Reddit clamps down on 'involuntary pornography'

A privacy update means people whose private photos have been posted on Reddit without their consent can have them removed.

Don Reisinger
CNET contributor Don Reisinger is a technology columnist who has covered everything from HDTVs to computers to Flowbee Haircut Systems. Besides his work with CNET, Don's work has been featured in a variety of other publications including PC World and a host of Ziff-Davis publications.
Don Reisinger
4 min read

Reddit has been criticized for allowing objectionable content to remain online in various forums. A new policy shift is designed to shield people from having personal imagery posted to the site.
Reddit has been criticized for allowing objectionable content to remain online in various forums. A new policy shift is designed to shield people from having personal imagery posted to the site. Reddit

The wildly popular social news and networking site Reddit is updating its privacy policy to protect victims of so-called "involuntary pornography."

The change is set to take effect in two weeks and will prohibit users from posting to Reddit any photograph, video or digital image that contains sexually explicit content involving a person that has not approved publication. The company said "violent personalized images" will also be removed from the site.

"Reddit is committed to your privacy," the company's updated privacy policy reads. "If you believe that someone has submitted, without your permission, to Reddit a link to a photograph, video or digital image of you in a state of nudity or engaged in any act of sexual conduct, please contact us, and we will expedite its removal as quickly as possible. Reddit prohibits the posting of such content without consent."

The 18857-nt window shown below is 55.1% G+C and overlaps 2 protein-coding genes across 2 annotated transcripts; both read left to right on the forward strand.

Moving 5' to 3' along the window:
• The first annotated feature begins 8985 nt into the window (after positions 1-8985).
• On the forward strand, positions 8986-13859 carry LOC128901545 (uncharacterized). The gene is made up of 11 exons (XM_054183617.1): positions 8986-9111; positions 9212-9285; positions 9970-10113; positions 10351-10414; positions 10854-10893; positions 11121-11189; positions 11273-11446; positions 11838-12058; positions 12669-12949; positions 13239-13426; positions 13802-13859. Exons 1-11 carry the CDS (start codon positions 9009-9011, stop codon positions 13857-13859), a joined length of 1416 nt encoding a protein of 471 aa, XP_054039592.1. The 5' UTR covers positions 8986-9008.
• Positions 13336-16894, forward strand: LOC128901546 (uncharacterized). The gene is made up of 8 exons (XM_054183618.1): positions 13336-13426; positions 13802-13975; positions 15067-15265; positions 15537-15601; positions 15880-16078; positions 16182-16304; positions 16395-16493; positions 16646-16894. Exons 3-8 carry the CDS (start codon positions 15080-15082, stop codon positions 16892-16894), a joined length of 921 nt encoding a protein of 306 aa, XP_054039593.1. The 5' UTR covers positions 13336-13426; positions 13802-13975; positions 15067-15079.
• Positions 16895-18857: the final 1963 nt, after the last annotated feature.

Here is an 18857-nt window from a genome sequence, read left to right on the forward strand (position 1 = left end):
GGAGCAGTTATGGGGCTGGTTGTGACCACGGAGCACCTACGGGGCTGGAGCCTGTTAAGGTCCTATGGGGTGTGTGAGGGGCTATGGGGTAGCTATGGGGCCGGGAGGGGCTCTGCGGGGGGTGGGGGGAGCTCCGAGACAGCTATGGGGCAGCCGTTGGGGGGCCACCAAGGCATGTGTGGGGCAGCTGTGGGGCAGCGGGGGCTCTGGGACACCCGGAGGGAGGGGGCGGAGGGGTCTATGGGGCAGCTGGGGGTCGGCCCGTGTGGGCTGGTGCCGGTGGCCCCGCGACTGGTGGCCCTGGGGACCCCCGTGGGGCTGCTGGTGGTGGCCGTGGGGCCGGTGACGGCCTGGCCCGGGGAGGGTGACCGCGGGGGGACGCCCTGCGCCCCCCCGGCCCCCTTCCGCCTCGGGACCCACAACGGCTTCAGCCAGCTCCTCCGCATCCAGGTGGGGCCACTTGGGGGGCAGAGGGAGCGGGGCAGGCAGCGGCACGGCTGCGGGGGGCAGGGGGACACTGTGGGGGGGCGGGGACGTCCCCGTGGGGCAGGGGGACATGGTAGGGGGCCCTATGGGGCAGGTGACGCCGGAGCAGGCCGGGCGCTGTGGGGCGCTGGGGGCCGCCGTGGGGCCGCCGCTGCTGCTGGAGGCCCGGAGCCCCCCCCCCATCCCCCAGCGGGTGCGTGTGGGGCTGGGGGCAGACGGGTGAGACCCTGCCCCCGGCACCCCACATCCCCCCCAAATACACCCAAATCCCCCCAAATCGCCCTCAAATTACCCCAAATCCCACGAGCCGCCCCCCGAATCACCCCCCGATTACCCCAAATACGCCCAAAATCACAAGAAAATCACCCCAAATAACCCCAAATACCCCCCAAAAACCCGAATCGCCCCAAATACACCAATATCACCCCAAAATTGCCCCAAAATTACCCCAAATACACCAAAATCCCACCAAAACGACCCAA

Reddit, which now has nearly 160 million active users, has long prided itself on being a place where people can share whatever they want, whenever they want. Indeed, the company's focus on freedom of expression has helped it attract people to topics ranging from food to movies. In total, Reddit now has over 9,000 active communities, called subreddits, where participants share content and have discussions on a particular topic.

However, that spirit of acceptance has also bred an undercurrent of small, user-driven communities that center on potentially illicit activities. In 2012 for instance, Reddit banned all subreddits containing sexually suggestive images of children, after the company was hit with a wave of criticism following the discovery of a subreddit called "/r/preteen_girls." The discovery came just months after Reddit shut down another section, called "Jailbait," that contained explicit images of underage children.

In a statement at the time, Reddit said it was actively removing illegal content from its site, but it added that a legal gray area kept it from banning certain subreddits outright. Bowing to the criticism, however, Reddit decided to eliminate all subreddits that may have fallen into that gray area around depictions of children.

"We have changed our policy because interpreting the vague and debated legal guidelines on a case by case basis has become a massive distraction and risks Reddit being pulled in to legal quagmire," the company said in a statement then, titled "A necessary change in policy."